I was talking with Matt A. at Paul and Anisa's wedding reception yesterday. He said that he read this blog, but he didn't make it all the way through most posts. He's not so interested in book reviews. But he does like the rants about... whatever's going on in my life. Most of the book reviews are preceded by those rants. Then there's a segue in the post where I say something like "...which brings us to the point of this post". That's usually where Matt stops reading. That's a pretty reasonable attitude. Matt doesn't spend three hours of each weekday commuting by bus; he's not looking for book reviews.

Which brings us to the anecdote before the point of this post. A few days ago I was at the bus stop next to work. My bus had filled up with coworkers, and I'd been left behind. Thus I was sitting and waiting for an hour. The good news was that yet more of my co-workers showed up meanwhile, so I had an excuse to chat with some of them. A couple of them were gamists--Mark Pearson of the Warrior Monks; Corey Anderson of the Burninators. The bad news is that I don't remember either of those conversations because during each of them, a fly flew up my nose. It was very distracting. As flies flew in, memories flew out. So I can't report on those conversations.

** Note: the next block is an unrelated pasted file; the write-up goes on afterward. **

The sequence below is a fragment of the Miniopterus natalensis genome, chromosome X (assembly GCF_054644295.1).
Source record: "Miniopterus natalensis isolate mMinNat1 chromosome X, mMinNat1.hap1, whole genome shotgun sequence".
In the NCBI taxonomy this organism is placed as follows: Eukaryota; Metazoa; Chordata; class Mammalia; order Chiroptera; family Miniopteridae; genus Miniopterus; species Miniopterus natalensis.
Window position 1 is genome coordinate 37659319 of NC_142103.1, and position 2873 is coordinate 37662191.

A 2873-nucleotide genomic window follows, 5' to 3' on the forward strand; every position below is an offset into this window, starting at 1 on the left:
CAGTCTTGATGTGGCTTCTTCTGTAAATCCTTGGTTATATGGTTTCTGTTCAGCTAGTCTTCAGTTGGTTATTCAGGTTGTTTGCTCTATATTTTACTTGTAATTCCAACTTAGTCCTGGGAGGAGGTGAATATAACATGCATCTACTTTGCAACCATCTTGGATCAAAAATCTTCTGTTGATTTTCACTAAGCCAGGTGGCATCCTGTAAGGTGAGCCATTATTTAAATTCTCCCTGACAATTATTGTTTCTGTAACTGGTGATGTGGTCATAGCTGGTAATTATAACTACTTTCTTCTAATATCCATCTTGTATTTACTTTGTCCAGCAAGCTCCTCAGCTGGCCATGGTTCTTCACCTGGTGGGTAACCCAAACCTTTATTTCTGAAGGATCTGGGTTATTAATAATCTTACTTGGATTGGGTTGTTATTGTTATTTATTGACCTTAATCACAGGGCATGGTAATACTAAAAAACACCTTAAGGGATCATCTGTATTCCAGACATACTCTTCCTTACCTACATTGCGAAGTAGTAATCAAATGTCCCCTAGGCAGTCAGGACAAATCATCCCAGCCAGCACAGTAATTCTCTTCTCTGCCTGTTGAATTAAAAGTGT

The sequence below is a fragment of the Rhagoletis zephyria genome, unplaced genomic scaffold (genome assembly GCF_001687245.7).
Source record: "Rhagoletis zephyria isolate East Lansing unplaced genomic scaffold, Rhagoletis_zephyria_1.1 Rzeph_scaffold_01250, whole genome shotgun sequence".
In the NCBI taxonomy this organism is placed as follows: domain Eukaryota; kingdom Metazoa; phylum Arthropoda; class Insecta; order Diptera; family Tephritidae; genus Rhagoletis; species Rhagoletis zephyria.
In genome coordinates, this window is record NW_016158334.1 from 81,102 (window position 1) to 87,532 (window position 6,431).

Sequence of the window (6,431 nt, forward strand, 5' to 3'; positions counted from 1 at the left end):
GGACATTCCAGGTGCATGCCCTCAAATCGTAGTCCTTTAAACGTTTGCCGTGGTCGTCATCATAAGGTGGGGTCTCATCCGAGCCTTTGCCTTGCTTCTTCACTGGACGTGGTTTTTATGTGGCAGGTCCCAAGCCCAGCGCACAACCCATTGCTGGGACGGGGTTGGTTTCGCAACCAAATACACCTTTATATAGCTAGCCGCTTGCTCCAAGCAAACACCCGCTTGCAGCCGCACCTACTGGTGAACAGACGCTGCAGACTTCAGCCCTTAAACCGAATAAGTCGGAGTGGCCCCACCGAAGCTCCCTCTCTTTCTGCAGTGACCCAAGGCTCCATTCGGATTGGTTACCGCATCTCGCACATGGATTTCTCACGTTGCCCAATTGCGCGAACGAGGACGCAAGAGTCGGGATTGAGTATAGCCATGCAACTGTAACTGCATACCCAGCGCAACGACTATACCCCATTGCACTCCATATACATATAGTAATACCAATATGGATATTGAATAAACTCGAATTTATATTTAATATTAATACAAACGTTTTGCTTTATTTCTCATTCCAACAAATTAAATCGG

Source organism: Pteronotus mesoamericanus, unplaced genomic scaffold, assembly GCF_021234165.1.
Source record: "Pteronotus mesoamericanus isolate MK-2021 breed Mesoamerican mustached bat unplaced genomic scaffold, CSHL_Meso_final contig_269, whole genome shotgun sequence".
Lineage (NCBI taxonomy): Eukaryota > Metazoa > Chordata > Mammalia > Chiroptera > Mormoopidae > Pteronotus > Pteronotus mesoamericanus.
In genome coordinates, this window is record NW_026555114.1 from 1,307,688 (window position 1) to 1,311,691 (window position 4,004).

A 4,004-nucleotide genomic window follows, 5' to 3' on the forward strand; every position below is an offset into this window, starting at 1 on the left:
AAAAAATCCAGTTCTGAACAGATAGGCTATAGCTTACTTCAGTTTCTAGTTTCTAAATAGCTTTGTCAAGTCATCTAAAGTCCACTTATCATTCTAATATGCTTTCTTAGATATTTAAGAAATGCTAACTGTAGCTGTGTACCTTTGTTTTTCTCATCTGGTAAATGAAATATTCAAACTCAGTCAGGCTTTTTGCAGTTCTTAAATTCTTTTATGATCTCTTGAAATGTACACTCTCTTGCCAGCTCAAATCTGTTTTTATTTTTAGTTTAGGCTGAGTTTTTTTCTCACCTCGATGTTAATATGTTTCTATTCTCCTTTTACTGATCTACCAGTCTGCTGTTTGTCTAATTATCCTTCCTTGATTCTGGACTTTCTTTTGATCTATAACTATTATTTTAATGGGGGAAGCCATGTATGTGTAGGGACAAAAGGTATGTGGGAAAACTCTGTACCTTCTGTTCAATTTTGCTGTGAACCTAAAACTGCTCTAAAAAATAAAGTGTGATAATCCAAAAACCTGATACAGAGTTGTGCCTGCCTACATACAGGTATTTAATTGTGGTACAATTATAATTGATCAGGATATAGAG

Which brings us to the point of this post. The way I remember things is to write them down. So you'll be glad to know that I wrote up my notes from Shinteki Decathlon 3.

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Book Report: Brainiac

It's a book about trivia by Ken Jennings, that guy who kept winning at Jeopardy!. Fortunately, this book is about a lot more than just Jeopardy!. The author explores the world of trivia--the history of trivia books; a little game show history; that town in Wisconsin with the nutso annual trivia radio contest; more.